Independent reviews by Ng and Lim as well as Worthington et al showed that water flossers do not reduce plaque levels. This is also shown in Waterpik’s own study in 2011. Despite ineffective plaque removal, water flossers do reduce inflammation of the gums. They reduce bleeding from the gums, an indicator for active gum disease.
Water flossers might not reduce levels of plaque, but it is thought they do disrupt forming plaque from above and below the gum level. The theory is that this changes the structure of the plaque layer. If the plaque structure is altered, it may cause less inflammation in the gums. But at present, this is only a theory.
The water flossers also flush out food debris. This 2015 review by Sälzer et al also supports water flossers for improving gingival health versus no interdental cleaning aid. The European Federation of Periodontology (EFP) also recommends water flossers for interdental cleaning in their evidence based guidelines.
The benefits of water flossers
- Convenience: you fill the tank and switch it on. It is less hassle than pulling out a length of floss and wrapping it around the fingers. Not to mention then feeding it between the teeth. Rotating nozzles make it easy to reach awkward spots in the mouth. A long nozzle makes it easy to reach the back teeth.
- Less time-consuming: you can complete a thorough floss of the teeth with a water flosser quicker than you can with string floss.
- Reduce inflammation and bleeding of the gums: the water reaches spaces that a toothbrush or traditional floss can’t. Notably, under the gumline. This means bacteria and debris that cause inflammation and bleeding are removed.
- They disrupt more plaque: traditional string floss requires a very specific technique to be effective. Water flossers are easier to use to disrupt the plaque layer.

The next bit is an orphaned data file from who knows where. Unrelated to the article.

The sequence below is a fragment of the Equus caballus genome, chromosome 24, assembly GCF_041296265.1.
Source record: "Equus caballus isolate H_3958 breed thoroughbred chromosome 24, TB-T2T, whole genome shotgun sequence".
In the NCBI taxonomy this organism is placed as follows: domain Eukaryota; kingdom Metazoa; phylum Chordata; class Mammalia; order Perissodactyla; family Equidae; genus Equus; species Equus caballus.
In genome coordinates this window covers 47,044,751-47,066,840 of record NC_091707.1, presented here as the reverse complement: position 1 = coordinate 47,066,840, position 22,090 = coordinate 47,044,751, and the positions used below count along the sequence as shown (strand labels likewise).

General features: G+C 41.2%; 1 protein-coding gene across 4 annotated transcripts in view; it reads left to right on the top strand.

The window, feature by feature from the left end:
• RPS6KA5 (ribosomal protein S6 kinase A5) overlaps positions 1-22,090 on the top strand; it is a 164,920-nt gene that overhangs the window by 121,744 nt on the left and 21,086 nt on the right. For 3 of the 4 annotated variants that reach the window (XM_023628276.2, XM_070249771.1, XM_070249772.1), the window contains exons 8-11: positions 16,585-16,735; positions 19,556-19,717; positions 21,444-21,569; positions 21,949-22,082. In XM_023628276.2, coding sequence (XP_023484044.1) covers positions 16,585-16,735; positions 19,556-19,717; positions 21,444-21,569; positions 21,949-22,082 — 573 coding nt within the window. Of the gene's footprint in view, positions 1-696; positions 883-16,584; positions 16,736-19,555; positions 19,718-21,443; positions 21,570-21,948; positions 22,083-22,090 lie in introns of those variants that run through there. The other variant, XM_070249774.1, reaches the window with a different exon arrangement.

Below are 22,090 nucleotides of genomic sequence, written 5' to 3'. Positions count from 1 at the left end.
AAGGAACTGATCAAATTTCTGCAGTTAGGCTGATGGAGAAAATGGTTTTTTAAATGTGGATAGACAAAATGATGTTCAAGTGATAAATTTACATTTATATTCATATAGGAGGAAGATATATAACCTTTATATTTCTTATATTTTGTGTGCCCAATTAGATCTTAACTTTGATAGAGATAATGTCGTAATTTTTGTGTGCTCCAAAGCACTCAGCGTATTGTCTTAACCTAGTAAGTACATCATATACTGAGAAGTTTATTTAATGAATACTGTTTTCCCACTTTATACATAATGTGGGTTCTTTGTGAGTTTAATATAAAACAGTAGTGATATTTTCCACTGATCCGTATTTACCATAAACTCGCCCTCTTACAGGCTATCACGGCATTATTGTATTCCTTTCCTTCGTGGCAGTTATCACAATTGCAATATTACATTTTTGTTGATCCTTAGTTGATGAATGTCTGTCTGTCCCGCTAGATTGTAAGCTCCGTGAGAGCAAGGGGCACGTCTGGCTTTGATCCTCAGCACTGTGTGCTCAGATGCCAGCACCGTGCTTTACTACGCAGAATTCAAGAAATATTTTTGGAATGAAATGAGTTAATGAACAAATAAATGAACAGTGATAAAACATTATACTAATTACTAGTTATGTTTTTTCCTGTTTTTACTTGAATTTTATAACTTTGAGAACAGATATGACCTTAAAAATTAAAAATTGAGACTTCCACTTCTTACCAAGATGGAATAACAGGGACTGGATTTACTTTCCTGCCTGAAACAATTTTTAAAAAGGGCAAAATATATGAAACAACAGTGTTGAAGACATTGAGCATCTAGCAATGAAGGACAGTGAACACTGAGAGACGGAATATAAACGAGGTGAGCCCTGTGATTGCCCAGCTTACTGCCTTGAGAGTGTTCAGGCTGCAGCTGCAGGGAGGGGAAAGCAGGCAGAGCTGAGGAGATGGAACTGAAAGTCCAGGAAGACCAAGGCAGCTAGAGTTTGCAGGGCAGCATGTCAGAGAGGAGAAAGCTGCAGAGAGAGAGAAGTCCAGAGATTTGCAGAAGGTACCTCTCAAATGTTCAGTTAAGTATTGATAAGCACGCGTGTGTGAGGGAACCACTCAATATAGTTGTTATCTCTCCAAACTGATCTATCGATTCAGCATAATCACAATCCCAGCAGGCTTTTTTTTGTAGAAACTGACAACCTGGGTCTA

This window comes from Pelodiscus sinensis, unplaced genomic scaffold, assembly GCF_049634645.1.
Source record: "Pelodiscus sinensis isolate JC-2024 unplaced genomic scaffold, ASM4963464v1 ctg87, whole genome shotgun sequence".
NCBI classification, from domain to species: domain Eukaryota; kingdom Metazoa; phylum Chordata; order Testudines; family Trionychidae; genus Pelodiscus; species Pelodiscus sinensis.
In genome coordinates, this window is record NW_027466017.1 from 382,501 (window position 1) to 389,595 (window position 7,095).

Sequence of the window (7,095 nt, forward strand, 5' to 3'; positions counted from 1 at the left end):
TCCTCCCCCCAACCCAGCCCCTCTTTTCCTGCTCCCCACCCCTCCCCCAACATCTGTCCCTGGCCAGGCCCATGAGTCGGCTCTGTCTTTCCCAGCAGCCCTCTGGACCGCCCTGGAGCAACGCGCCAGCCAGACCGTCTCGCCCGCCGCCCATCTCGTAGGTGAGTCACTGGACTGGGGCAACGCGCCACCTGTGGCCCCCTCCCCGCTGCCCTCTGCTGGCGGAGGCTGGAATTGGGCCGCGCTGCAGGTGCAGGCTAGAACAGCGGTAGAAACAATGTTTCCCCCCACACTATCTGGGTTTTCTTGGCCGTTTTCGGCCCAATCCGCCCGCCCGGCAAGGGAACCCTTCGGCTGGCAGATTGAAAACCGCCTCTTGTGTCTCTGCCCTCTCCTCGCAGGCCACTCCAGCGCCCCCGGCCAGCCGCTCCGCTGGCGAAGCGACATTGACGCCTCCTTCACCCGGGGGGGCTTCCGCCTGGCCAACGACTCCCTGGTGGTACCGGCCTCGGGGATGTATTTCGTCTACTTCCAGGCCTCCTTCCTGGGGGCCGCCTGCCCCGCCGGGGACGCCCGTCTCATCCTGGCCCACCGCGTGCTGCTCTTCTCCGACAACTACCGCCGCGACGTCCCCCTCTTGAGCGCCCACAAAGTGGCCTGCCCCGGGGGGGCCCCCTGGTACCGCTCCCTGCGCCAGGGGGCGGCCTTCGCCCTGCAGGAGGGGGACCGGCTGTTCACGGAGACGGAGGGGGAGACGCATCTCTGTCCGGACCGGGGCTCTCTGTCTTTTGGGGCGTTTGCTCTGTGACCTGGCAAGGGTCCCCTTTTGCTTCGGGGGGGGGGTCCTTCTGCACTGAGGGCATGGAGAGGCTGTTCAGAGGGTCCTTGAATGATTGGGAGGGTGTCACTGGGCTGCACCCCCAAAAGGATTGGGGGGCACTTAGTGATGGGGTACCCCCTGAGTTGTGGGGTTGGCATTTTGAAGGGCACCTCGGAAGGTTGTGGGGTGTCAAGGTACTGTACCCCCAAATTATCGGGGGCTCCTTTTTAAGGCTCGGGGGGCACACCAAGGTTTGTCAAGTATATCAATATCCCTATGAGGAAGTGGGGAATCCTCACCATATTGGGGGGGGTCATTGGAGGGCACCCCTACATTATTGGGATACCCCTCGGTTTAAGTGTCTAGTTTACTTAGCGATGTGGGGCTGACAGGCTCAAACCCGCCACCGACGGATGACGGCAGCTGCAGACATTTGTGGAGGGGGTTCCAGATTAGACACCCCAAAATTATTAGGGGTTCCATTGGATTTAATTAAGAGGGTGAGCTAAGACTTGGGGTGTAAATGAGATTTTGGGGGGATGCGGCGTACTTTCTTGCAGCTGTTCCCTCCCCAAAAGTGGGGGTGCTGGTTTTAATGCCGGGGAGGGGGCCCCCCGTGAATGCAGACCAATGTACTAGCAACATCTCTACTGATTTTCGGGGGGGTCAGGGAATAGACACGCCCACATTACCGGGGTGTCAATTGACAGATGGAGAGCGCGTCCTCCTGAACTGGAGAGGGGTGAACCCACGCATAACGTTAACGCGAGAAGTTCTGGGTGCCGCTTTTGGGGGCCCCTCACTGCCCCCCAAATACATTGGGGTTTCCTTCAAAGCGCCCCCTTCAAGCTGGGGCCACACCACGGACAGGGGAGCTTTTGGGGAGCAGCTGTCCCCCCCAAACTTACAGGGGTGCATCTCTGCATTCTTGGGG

- They are more gentle on the gums: incorrect flossing technique can be painful or damaging to the gums. The pressurised water feels softer and gentle on the gums. It will stimulate blood flow. Variable pressure settings allow you to find the right pressure for you.
- Suitable for braces, implants, bridges and crowns: the water flow allows for a quick and effective clean around dental appliances.
- They are easier for people with limited mobility (dexterity): the nozzles allow for much easier positioning and reach into the mouth. There are fewer fingers and thumbs and awkward movements.
- Nozzle variety: a variety of nozzles allows for a more personalised oral care routine. Individual circumstances, such as periodontal disease, can be more effectively treated at home.
And the drawbacks
- Environmental impact: no studies into the environmental impact of water flossers exist yet. In 2020 a study compared electric toothbrushes to manual alternatives. Electric brushes came out worse in many areas. The weight and electrical components likely make water flossers less environmentally-friendly. This is in comparison to other flossing options. The heavy use of water also has a large impact on the environment.
- Size: even the most compact cordless water flosser isn’t as travel friendly as a reel of traditional floss.
- Noise: a water flosser makes quite a bit of noise when in use.
- Price: a cordless water flosser is more expensive than string floss or floss sticks.
- Interdental brushes are more effective: despite the ease of use, interdental brushes produce better results. Plaque isn’t removed as effectively by a water flosser as it is with an interdental brush.
- Water tank size/pressure settings: each flossing session is limited to the size of the water tank and the pressure setting selected. You may have to refill the tank multiple times to complete the clean.
- Sink access: you need to be lent over a sink, even with a cordless, due to the amount of water that needs to be expelled during use.
- Batteries/power: water flossers will require recharging or replacement batteries.
How the different nozzles / tips work
d when you like. The most common nozzle is the ‘jet tip’. This is suitable for the vast majority of users. It is designed for everyday use, offering a deep clean between teeth and along the gumline. Most water flossers come with this type of tip included and available as a spare/replacement.